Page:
Welcome to another installment of our featured member interviews where we introduce you to our members—individuals who work to advance ethical research on a daily basis. Please read on to learn more about their professional experiences, how membership helps connect them to a larger community, and what goes on behind-the-scenes in their lives!
Today we’d like to introduce you to Rebecca Banchik, an IRB manager for the program for the protection of human subjects (PPHS) at the Mount Sinai School of Medicine, New York, NY.
When and why did you join the field?
I joined the field in 2006. I started working for the IRB because a job opened up at the medical school, I was unemployed and a friend who was working as a research coordinator mentioned it to me. I liked the IRB concept and was excited about applying my undergraduate experience in psychology and research. Here I am…five years later!
What is your favorite part of your job?
One of my favorite parts of working for an IRB is feeling that I contribute to research in an important but subtle way. I know that my work affects others, and that the decisions I make have an impact on many levels—from administrator to doctor to patient.
I am most affected by the patients that are being recruited into studies. Few people know about our little IRB world. We’re the stage crew of a play—the doctors and patients are the actors getting the attention and applause, but without us, research would be a whole different game, as we know from looking back on our history.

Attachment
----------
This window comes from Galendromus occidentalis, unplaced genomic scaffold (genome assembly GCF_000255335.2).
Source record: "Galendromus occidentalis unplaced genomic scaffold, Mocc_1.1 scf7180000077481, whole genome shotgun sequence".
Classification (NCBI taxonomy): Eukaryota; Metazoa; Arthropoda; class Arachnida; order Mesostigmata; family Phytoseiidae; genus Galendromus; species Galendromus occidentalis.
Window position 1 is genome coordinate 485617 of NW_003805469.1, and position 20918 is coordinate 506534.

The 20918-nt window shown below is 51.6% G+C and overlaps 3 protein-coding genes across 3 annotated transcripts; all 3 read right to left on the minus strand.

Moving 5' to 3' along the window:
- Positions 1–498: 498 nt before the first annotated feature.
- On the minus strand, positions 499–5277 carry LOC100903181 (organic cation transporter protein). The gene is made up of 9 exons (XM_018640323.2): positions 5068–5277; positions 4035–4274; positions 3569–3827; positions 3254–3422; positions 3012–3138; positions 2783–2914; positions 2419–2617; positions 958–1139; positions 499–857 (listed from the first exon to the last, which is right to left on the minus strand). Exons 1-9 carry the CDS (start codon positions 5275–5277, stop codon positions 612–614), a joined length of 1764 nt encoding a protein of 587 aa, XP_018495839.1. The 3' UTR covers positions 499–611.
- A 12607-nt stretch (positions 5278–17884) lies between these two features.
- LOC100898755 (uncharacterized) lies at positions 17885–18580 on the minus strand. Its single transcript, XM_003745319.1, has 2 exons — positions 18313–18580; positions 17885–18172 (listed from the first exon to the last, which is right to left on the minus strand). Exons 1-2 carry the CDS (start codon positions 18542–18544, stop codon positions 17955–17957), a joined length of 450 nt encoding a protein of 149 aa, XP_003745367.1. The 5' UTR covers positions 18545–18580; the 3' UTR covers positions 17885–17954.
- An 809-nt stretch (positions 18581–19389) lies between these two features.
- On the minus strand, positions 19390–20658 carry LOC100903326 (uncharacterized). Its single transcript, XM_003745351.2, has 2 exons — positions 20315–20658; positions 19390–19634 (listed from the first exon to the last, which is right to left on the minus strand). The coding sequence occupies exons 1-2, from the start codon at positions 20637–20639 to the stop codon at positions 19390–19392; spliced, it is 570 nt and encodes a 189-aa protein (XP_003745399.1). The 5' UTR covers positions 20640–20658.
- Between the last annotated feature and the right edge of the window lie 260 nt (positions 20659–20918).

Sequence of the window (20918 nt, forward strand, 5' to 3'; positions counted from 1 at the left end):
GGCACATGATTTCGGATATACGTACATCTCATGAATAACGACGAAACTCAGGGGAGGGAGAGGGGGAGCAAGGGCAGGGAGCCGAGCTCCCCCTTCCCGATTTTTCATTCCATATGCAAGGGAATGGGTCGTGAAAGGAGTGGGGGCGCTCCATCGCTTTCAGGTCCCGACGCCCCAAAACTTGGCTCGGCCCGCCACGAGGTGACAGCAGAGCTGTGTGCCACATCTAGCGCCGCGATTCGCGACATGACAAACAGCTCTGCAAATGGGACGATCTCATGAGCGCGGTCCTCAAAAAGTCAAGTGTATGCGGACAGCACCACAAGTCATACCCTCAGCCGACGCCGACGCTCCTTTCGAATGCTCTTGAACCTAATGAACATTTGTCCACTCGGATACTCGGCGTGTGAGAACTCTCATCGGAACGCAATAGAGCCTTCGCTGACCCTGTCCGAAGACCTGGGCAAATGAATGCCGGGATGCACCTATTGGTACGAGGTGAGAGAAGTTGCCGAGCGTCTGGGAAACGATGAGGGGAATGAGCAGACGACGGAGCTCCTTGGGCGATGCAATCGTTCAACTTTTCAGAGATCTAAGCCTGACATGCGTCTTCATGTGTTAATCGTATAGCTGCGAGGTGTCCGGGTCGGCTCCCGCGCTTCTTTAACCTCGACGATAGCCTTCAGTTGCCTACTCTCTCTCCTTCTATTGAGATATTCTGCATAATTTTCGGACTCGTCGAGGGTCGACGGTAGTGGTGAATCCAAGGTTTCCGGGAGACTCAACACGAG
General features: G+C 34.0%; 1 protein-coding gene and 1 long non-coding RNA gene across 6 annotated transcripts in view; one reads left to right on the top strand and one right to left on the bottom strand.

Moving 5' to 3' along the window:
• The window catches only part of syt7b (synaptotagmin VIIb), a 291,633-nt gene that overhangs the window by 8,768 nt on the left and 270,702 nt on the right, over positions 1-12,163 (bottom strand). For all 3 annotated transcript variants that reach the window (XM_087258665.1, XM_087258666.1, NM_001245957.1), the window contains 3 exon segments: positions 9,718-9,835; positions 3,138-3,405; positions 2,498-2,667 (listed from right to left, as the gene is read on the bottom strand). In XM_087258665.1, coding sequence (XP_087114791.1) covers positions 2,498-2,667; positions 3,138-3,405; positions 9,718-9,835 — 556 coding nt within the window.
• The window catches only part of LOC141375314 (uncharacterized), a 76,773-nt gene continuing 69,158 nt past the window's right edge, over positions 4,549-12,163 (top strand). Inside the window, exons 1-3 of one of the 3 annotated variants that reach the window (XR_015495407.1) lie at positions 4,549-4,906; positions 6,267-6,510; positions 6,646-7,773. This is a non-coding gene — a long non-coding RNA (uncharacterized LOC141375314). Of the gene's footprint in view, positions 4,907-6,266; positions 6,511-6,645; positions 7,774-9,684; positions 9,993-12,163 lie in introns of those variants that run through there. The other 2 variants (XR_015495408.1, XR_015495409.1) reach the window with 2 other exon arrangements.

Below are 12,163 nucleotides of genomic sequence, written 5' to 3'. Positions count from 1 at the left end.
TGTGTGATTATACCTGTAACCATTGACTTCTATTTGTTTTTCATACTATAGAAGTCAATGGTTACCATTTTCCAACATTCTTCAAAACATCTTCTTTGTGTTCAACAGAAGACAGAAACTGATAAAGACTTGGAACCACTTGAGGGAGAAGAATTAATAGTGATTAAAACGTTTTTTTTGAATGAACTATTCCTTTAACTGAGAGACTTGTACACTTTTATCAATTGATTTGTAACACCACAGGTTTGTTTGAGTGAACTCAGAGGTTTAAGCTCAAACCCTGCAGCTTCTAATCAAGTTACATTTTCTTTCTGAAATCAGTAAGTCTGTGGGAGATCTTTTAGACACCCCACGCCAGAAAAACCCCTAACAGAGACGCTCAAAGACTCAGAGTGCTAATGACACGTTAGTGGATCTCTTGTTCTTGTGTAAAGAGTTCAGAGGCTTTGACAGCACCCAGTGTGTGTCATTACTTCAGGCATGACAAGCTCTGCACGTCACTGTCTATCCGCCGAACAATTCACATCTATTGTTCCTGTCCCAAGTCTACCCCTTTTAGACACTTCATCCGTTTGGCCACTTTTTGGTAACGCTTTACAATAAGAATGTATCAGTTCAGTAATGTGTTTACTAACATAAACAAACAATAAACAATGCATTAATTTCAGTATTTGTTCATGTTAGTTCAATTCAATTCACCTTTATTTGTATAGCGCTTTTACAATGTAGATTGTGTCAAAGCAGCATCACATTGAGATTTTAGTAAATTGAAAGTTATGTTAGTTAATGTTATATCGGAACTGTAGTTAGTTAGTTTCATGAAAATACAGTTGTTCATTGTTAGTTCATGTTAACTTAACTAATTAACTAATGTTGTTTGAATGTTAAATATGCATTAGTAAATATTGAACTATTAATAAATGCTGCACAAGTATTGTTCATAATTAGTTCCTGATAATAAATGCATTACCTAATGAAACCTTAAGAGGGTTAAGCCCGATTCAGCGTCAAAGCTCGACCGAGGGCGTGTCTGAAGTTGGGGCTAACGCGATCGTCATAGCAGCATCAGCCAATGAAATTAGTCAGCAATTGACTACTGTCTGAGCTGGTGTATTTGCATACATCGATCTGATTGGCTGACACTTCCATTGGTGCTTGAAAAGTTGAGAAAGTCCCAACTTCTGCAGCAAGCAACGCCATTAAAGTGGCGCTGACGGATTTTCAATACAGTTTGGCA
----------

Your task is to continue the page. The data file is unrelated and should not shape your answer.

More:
What is the last movie you saw?
The last movie I saw was The Fighter.
What are you reading?
I am reading Intuition by Allegra Goodman. I’m actually reading this for our office book club. We read novels or non-fiction related to the research world, ethics, and some of the controversies in the work we do.
What’s your after-hours guilty pleasure?
Right now I confess—a nightly dose of Shark Week!
What do you most value in your friends?
My friends, my true friends, let me be me when I’m around them. They love me as I am, faults and all. Having company like that is invaluable.
Why did you join PRIM&R?
Our office encourages all staff to become members. I enjoy attending the PRIM&R Advancing Ethical Research Conference every year.
What would you say to someone who is considering PRIM&R membership?
Being a member of PRIM&R is a great way to stay in the loop . It’s a friendly reminder that there is a support group of others doing what we do every day. The conference also provides a place to network, educate and receive additional training.
What advice do you have for young professionals interested in pursuing a career in ethical research?
This field can be incredibly invigorating and challenging, but it doesn’t come without struggle and some frustrating moments. I think it’s important to know that there are always going to be people with higher degrees and more experience—but that doesn’t mean our work is somehow less important or less valued. It’s also meaningful to take into account that we didn’t choose this work to become wealthy or famous—we chose this path because we believe in ethics and human subjects protections.
Thank you for being part of the membership community and sharing your story, Rebecca. We would love any reading suggestions from your book club, and if you’re at the 2011 Advancing Ethical Research Conference, we hope you can join us for the Research Ethics Book Group Lunch!
If you’d like to learn more about becoming a member, please visit our website today.